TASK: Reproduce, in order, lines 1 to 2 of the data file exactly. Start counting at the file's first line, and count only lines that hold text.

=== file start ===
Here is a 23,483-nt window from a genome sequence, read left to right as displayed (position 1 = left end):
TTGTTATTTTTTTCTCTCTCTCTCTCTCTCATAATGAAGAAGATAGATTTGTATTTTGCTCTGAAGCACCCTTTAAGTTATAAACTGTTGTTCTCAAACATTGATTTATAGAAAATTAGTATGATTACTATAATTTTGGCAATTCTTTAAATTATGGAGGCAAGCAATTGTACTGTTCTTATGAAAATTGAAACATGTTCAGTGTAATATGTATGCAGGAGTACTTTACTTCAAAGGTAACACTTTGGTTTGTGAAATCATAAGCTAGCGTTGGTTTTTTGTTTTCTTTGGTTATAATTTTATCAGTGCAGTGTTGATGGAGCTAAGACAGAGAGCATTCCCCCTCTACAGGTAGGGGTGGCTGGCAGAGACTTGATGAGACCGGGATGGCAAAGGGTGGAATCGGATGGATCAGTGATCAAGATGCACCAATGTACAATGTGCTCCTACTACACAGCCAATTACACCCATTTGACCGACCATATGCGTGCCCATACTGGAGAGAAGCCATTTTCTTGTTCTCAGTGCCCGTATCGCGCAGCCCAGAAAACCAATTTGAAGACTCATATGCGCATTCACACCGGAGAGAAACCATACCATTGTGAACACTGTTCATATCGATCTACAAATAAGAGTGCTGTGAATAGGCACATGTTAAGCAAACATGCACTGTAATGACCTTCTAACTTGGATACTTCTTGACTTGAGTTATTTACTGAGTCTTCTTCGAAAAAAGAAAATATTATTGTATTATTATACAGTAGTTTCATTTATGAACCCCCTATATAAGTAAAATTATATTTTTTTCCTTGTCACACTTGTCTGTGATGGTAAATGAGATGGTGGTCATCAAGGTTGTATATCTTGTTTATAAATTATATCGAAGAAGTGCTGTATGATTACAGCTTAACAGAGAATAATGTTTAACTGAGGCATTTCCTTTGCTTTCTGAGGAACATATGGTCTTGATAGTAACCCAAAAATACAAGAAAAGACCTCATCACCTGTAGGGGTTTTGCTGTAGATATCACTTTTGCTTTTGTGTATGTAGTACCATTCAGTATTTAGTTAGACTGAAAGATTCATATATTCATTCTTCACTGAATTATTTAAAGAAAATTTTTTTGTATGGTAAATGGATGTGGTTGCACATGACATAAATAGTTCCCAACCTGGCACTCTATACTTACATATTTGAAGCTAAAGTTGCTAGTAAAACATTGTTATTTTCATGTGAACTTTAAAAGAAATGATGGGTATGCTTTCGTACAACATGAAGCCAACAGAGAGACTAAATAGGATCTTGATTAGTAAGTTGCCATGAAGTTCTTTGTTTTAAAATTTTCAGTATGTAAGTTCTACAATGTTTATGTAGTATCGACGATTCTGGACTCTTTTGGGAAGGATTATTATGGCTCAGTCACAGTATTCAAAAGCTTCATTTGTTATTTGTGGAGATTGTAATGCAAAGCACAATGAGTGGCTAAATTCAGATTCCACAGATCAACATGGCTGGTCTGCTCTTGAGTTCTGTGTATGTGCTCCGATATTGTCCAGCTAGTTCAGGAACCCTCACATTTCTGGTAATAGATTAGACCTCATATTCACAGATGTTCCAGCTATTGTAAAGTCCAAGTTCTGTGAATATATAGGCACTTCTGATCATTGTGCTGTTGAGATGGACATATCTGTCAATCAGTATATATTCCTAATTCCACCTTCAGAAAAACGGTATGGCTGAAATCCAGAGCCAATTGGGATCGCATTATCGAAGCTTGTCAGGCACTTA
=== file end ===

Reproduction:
Here is a 23,483-nt window from a genome sequence, read left to right as displayed (position 1 = left end):
TTGTTATTTTTTTCTCTCTCTCTCTCTCTCATAATGAAGAAGATAGATTTGTATTTTGCTCTGAAGCACCCTTTAAGTTATAAACTGTTGTTCTCAAACATTGATTTATAGAAAATTAGTATGATTACTATAATTTTGGCAATTCTTTAAATTATGGAGGCAAGCAATTGTACTGTTCTTATGAAAATTGAAACATGTTCAGTGTAATATGTATGCAGGAGTACTTTACTTCAAAGGTAACACTTTGGTTTGTGAAATCATAAGCTAGCGTTGGTTTTTTGTTTTCTTTGGTTATAATTTTATCAGTGCAGTGTTGATGGAGCTAAGACAGAGAGCATTCCCCCTCTACAGGTAGGGGTGGCTGGCAGAGACTTGATGAGACCGGGATGGCAAAGGGTGGAATCGGATGGATCAGTGATCAAGATGCACCAATGTACAATGTGCTCCTACTACACAGCCAATTACACCCATTTGACCGACCATATGCGTGCCCATACTGGAGAGAAGCCATTTTCTTGTTCTCAGTGCCCGTATCGCGCAGCCCAGAAAACCAATTTGAAGACTCATATGCGCATTCACACCGGAGAGAAACCATACCATTGTGAACACTGTTCATATCGATCTACAAATAAGAGTGCTGTGAATAGGCACATGTTAAGCAAACATGCACTGTAATGACCTTCTAACTTGGATACTTCTTGACTTGAGTTATTTACTGAGTCTTCTTCGAAAAAAGAAAATATTATTGTATTATTATACAGTAGTTTCATTTATGAACCCCCTATATAAGTAAAATTATATTTTTTTCCTTGTCACACTTGTCTGTGATGGTAAATGAGATGGTGGTCATCAAGGTTGTATATCTTGTTTATAAATTATATCGAAGAAGTGCTGTATGATTACAGCTTAACAGAGAATAATGTTTAACTGAGGCATTTCCTTTGCTTTCTGAGGAACATATGGTCTTGATAGTAACCCAAAAATACAAGAAAAGACCTCATCACCTGTAGGGGTTTTGCTGTAGATATCACTTTTGCTTTTGTGTATGTAGTACCATTCAGTATTTAGTTAGACTGAAAGATTCATATATTCATTCTTCACTGAATTATTTAAAGAAAATTTTTTTGTATGGTAAATGGATGTGGTTGCACATGACATAAATAGTTCCCAACCTGGCACTCTATACTTACATATTTGAAGCTAAAGTTGCTAGTAAAACATTGTTATTTTCATGTGAACTTTAAAAGAAATGATGGGTATGCTTTCGTACAACATGAAGCCAACAGAGAGACTAAATAGGATCTTGATTAGTAAGTTGCCATGAAGTTCTTTGTTTTAAAATTTTCAGTATGTAAGTTCTACAATGTTTATGTAGTATCGACGATTCTGGACTCTTTTGGGAAGGATTATTATGGCTCAGTCACAGTATTCAAAAGCTTCATTTGTTATTTGTGGAGATTGTAATGCAAAGCACAATGAGTGGCTAAATTCAGATTCCACAGATCAACATGGCTGGTCTGCTCTTGAGTTCTGTGTATGTGCTCCGATATTGTCCAGCTAGTTCAGGAACCCTCACATTTCTGGTAATAGATTAGACCTCATATTCACAGATGTTCCAGCTATTGTAAAGTCCAAGTTCTGTGAATATATAGGCACTTCTGATCATTGTGCTGTTGAGATGGACATATCTGTCAATCAGTATATATTCCTAATTCCACCTTCAGAAAAACGGTATGGCTGAAATCCAGAGCCAATTGGGATCGCATTATCGAAGCTTGTCAGGCACTTA